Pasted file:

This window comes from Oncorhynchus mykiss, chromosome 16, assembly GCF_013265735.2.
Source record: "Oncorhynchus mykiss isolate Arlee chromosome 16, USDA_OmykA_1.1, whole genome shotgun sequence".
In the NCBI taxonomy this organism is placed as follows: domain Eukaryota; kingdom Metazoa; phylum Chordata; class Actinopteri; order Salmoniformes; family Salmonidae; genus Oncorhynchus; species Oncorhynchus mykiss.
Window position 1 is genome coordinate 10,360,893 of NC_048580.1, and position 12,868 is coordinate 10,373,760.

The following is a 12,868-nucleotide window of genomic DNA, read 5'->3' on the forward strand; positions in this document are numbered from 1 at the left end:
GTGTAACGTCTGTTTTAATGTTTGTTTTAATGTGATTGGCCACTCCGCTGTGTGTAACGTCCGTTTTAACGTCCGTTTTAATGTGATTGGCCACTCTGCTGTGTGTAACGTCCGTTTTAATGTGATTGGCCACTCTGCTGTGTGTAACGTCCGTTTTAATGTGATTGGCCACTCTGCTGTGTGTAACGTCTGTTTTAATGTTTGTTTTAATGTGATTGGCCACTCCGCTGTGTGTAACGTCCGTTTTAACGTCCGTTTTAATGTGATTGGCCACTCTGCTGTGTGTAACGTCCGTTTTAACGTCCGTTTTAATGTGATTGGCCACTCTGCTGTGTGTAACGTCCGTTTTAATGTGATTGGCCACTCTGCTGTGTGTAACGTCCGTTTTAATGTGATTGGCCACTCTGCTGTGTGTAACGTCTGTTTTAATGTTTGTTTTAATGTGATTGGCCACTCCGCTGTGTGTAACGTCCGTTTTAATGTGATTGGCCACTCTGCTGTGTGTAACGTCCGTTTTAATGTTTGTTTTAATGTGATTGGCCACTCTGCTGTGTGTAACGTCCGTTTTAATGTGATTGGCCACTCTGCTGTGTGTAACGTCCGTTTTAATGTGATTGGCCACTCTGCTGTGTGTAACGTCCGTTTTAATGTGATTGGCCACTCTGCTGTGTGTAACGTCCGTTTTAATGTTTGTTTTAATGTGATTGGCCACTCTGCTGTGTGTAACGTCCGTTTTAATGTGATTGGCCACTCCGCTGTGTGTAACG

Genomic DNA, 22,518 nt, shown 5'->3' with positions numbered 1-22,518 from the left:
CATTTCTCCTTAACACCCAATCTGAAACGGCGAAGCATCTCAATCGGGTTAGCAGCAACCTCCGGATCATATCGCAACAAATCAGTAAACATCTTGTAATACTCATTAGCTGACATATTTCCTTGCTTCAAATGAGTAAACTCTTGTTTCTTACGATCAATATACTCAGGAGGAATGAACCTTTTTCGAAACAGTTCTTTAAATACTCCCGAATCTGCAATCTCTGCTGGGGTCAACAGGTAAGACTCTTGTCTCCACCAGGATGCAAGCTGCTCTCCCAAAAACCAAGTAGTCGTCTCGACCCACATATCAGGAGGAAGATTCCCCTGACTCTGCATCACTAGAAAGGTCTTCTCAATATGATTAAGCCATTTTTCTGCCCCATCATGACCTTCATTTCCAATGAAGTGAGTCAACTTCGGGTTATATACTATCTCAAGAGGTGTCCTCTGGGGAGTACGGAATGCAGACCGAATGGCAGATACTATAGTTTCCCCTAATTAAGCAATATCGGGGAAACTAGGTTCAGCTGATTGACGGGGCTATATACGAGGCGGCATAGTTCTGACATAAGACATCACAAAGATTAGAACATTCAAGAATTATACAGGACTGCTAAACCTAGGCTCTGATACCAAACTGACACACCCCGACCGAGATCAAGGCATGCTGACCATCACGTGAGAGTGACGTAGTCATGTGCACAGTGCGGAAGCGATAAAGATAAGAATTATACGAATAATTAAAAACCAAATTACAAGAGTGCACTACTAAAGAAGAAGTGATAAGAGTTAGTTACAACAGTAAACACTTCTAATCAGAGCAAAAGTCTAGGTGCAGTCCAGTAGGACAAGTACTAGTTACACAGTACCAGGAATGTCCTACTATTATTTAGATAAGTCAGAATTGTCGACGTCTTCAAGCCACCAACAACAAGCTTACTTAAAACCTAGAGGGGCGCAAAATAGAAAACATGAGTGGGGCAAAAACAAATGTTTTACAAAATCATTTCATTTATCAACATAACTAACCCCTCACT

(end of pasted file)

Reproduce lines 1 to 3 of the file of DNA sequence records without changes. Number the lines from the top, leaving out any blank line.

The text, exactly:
This window comes from Oncorhynchus mykiss, chromosome 16, assembly GCF_013265735.2.
Source record: "Oncorhynchus mykiss isolate Arlee chromosome 16, USDA_OmykA_1.1, whole genome shotgun sequence".
In the NCBI taxonomy this organism is placed as follows: domain Eukaryota; kingdom Metazoa; phylum Chordata; class Actinopteri; order Salmoniformes; family Salmonidae; genus Oncorhynchus; species Oncorhynchus mykiss.